April 5, 2017
By The Editorial Board
Here’s a challenge: Try to find anyone who doesn’t agree that California’s roads are in awful shape.
How bad? California leads the nation in substandard bridges and is near the bottom in eight of 11 categories in a recent ranking by the Reason Foundation. The future isn’t any brighter. There’s a $130 billion gap between maintenance needs for state highways and local roads over the next 10 years and projected revenue for infrastructure repair. This winter’s storm damage alone added up to almost $900 million, more than triple what was set aside in the state budget for emergency repairs.
Without a significant infusion of cash, California’s roads will keep getting worse and the already staggering tab for repairs will grow even larger.
That money ought to come from road users.
A bill awaiting final legislative approval would raise about $52 billion over 10 years, with two-thirds of the revenue earmarked for road repairs. The rest would go to public transit, easing congestion around major ports and building bicycle and pedestrian paths.
To pay for it all, the tax on gasoline would increase by 12 cents a gallon to 30 cents, and the tax on diesel would go up 20 cents a gallon to 36 cents. The sales tax on diesel also would increase. Vehicle owners would pay a new, sliding scale registration fee based on the value of the car or truck, and owners of electric vehicles would pay a $100 a year fee in lieu of fuel taxes.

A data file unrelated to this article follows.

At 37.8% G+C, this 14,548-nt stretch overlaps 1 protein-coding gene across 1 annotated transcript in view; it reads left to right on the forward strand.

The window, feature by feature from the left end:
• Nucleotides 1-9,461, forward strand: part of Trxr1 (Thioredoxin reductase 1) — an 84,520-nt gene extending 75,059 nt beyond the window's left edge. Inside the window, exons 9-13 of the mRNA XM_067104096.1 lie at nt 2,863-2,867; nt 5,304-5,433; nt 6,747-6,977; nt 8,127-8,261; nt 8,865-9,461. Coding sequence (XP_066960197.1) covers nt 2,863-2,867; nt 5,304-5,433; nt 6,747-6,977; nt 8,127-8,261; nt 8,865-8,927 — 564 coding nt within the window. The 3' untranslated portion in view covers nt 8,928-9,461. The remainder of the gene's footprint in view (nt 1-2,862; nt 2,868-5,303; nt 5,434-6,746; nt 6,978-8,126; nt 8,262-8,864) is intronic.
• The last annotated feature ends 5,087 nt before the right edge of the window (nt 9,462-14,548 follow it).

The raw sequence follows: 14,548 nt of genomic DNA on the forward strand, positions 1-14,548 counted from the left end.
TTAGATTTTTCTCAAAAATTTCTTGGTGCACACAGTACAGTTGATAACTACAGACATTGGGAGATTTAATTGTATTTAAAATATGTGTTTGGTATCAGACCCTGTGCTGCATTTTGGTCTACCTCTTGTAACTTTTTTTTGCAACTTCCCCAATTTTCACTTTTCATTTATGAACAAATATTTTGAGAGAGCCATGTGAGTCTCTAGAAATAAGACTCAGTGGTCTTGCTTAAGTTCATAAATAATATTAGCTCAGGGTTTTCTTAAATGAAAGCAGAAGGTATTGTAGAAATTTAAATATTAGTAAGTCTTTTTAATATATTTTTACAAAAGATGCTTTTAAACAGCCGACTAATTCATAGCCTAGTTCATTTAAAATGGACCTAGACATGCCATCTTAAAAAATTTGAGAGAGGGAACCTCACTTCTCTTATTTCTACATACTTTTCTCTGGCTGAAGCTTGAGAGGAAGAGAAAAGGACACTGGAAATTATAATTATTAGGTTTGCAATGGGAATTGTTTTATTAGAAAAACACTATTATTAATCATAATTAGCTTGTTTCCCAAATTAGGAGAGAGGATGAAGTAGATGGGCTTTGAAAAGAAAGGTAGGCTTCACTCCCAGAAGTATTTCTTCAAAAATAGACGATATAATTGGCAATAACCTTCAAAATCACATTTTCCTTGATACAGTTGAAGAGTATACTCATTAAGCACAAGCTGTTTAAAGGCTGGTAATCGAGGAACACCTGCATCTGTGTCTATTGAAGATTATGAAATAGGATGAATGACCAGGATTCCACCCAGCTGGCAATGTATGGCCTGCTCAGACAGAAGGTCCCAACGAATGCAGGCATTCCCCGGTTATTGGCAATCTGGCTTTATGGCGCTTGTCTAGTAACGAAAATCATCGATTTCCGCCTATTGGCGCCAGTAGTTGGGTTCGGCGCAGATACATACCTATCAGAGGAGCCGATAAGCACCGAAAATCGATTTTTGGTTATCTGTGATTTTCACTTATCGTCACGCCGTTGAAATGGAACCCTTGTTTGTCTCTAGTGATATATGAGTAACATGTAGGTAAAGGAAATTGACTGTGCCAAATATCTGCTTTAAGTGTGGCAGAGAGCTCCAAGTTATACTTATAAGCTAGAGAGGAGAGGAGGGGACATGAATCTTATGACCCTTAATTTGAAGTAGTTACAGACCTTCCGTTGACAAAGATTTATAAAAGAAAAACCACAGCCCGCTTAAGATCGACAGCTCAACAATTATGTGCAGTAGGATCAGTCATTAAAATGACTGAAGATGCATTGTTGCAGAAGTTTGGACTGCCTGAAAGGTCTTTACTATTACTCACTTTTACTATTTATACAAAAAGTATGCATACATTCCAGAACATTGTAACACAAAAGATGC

On average, motorists would pay an additional $150 a year.
“This is a heavy lift,” Gov. Jerry Brown conceded at a news conference last week in Concord. “This is not eating cotton candy. This is real spinach. This is broccoli.”
Brown probably didn’t endear himself to vegetable farmers or mothers of young children with his analogy. But the people he needs to persuade are state legislators, who have ignored the deteriorating state of California’s infrastructure for far too long.
Roads are the quintessential user-funded public program. Taxes on gasoline and diesel fuel built the interstate highway system and California’s state and local transportation networks. The same taxes are supposed to pay for upkeep, maintenance and expansion to meet added demand.
Political sclerosis in Washington has blocked efforts to raise needed money for federal highways. The story is the same in California, where the state gas tax hasn’t increased in more than two decades. In the meantime, inflation has driven up the cost of road construction, and fuel consumption has been declining for a variety of reasons, beginning with improved fuel efficiency.
The arithmetic can’t be denied any more than the condition of California’s roads, but tax-averse politicians have been stuck in neutral for years.
Brown wants legislators to deliver the transportation funding bill before they adjourn Thursday for their spring vacation, but he needs to round up a few more votes to meet the two-thirds majority required to raise taxes. “I think this is fundamental and basic to government,” he told the Senate Appropriations Committee on Monday. “You can’t get away from the fact that our roads are getting worse, and they aren’t going to get better without a huge injection of money.”
He’s right. This package isn’t perfect. If it were up to us, more of the money would be dedicated to roads, but more delays could scuttle the deal. Again. It’s time for legislators to eat their spinach — and for all of us to chip in a little more to fix the state’s roads.